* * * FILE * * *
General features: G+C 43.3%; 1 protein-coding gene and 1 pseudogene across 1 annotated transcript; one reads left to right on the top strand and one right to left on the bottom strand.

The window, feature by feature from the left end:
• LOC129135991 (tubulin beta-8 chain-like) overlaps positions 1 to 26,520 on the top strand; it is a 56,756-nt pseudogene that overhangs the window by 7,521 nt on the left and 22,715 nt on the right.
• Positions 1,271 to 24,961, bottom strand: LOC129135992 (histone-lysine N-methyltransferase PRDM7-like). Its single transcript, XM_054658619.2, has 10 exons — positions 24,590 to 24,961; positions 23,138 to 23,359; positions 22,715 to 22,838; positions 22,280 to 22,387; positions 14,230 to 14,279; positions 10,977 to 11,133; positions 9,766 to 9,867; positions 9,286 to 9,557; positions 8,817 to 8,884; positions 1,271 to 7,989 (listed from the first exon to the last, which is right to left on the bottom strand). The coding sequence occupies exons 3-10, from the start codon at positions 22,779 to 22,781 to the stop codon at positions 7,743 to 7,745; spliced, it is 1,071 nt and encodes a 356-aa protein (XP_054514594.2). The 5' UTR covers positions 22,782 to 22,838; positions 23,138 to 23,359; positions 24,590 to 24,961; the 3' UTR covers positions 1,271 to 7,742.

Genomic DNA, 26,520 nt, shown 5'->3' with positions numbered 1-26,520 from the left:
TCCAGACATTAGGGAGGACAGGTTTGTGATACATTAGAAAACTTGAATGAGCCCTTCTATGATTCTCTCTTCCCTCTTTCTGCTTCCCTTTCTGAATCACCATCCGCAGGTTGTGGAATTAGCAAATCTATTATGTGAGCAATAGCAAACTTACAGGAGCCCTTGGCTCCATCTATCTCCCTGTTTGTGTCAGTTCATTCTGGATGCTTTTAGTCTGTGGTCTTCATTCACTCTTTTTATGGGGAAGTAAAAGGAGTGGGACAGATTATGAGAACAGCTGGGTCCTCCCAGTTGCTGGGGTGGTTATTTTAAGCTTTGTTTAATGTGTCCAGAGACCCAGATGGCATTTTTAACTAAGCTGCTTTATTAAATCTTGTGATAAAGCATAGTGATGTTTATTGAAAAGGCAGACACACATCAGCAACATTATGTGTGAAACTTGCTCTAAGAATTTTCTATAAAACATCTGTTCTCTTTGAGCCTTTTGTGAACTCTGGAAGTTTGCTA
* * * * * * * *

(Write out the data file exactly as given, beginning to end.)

General features: G+C 43.3%; 1 protein-coding gene and 1 pseudogene across 1 annotated transcript; one reads left to right on the top strand and one right to left on the bottom strand.

The window, feature by feature from the left end:
• LOC129135991 (tubulin beta-8 chain-like) overlaps positions 1 to 26,520 on the top strand; it is a 56,756-nt pseudogene that overhangs the window by 7,521 nt on the left and 22,715 nt on the right.
• Positions 1,271 to 24,961, bottom strand: LOC129135992 (histone-lysine N-methyltransferase PRDM7-like). Its single transcript, XM_054658619.2, has 10 exons — positions 24,590 to 24,961; positions 23,138 to 23,359; positions 22,715 to 22,838; positions 22,280 to 22,387; positions 14,230 to 14,279; positions 10,977 to 11,133; positions 9,766 to 9,867; positions 9,286 to 9,557; positions 8,817 to 8,884; positions 1,271 to 7,989 (listed from the first exon to the last, which is right to left on the bottom strand). The coding sequence occupies exons 3-10, from the start codon at positions 22,779 to 22,781 to the stop codon at positions 7,743 to 7,745; spliced, it is 1,071 nt and encodes a 356-aa protein (XP_054514594.2). The 5' UTR covers positions 22,782 to 22,838; positions 23,138 to 23,359; positions 24,590 to 24,961; the 3' UTR covers positions 1,271 to 7,742.

Genomic DNA, 26,520 nt, shown 5'->3' with positions numbered 1-26,520 from the left:
TCCAGACATTAGGGAGGACAGGTTTGTGATACATTAGAAAACTTGAATGAGCCCTTCTATGATTCTCTCTTCCCTCTTTCTGCTTCCCTTTCTGAATCACCATCCGCAGGTTGTGGAATTAGCAAATCTATTATGTGAGCAATAGCAAACTTACAGGAGCCCTTGGCTCCATCTATCTCCCTGTTTGTGTCAGTTCATTCTGGATGCTTTTAGTCTGTGGTCTTCATTCACTCTTTTTATGGGGAAGTAAAAGGAGTGGGACAGATTATGAGAACAGCTGGGTCCTCCCAGTTGCTGGGGTGGTTATTTTAAGCTTTGTTTAATGTGTCCAGAGACCCAGATGGCATTTTTAACTAAGCTGCTTTATTAAATCTTGTGATAAAGCATAGTGATGTTTATTGAAAAGGCAGACACACATCAGCAACATTATGTGTGAAACTTGCTCTAAGAATTTTCTATAAAACATCTGTTCTCTTTGAGCCTTTTGTGAACTCTGGAAGTTTGCTA